On January 26, the Roman Catholic Church celebrated the 19th Annual Day of Islam with the stated purpose of promoting peace among religious groups. The Church hosted an event titled “Christians and Muslims – From Competition to Cooperation” in Bialystok, which included discussions, readings from the Bible and Quran, and prayers. The Joint Council of Catholics and Muslims also issued a statement appealing to Catholics to cooperate with “Muslim brothers.”

The Polish Council of Christians and Jews organized joint Catholic and Jewish prayers to encourage tolerance and understanding on the October 27 Simchat Torah Jewish holiday. On November 11, the council organized the first-ever bus pilgrimage to sites important to the Hasidic movement in Judaism called “Following the Routes of Tsaddiks” under the honorary patronage of Roman Catholic Bishop Rafal Markowski, the chairman of the Polish Bishops Committee for Dialogue with Judaism.

On October 26, the John Paul II Center of Thought organized an interreligious prayer for peace in Warsaw, which included Archbishop of Warsaw Kazimierz Nycz, Chief Rabbi Schudrich, and Mufti of the Muslim League Nedal Abu Tabaq, as well as representatives of the Orthodox Church, Polish Ecumenical Council, and Sant’Egidio Roman Catholic organization.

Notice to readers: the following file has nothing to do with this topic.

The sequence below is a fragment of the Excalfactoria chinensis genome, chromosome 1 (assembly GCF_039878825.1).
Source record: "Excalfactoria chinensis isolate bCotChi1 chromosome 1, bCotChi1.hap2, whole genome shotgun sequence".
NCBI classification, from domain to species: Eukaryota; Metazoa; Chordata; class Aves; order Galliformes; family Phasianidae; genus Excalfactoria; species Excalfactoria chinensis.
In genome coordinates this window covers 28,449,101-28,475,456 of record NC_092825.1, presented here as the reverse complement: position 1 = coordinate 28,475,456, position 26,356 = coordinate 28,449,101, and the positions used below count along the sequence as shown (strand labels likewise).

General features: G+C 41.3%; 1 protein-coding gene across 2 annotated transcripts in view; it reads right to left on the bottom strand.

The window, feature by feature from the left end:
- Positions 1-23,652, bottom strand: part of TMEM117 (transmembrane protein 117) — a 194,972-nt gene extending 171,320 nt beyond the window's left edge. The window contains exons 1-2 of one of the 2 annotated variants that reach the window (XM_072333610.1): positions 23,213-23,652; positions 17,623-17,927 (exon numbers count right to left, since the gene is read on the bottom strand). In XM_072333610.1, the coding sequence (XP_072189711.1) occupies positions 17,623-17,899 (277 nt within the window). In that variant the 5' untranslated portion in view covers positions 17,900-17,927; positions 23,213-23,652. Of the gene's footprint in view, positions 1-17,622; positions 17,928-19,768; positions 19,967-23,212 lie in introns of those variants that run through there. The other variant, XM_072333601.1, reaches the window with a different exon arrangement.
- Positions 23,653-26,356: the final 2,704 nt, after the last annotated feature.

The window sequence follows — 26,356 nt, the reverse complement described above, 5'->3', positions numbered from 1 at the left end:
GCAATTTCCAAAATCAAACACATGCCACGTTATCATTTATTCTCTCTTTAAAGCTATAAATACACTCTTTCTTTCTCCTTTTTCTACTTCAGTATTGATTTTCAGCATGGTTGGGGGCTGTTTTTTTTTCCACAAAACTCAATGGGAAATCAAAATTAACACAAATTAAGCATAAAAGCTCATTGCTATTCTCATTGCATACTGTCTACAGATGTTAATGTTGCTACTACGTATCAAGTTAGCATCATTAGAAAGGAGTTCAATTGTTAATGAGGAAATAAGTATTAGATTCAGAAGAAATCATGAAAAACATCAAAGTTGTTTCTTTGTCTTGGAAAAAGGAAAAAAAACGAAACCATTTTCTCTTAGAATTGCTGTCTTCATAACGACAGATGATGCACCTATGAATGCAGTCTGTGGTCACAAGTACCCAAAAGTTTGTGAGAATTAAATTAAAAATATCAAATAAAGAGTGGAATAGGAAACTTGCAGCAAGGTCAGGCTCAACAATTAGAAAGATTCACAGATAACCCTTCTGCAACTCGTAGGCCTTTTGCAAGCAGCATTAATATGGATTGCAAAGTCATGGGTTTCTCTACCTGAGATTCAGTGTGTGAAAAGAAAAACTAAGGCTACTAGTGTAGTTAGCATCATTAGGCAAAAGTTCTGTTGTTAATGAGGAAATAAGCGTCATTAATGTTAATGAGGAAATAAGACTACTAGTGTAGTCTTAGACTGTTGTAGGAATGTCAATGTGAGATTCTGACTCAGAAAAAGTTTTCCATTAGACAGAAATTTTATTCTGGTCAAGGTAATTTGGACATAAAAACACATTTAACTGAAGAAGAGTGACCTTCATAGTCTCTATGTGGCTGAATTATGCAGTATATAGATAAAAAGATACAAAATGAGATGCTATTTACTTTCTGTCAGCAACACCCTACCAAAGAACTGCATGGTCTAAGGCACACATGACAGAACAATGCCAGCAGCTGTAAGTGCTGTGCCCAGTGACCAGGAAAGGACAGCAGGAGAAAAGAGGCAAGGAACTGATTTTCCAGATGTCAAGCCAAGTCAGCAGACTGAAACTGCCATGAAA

Human Library projects, funded by European Economic Area grants and coordinated by NGOs Diversja Association and Lambda Warsaw, continued in several cities and towns around the country, including Warsaw, Olesnica, Wroclaw, and Lodz. The projects involved a diverse group of volunteers, including representatives of Roman Catholic, Jewish, Muslim, and other religious groups, who told their stories to individuals who could “borrow” them like books. The stated intent of the project was to foster greater tolerance in general, including religious tolerance.

Section IV. U.S. Government Policy and Engagement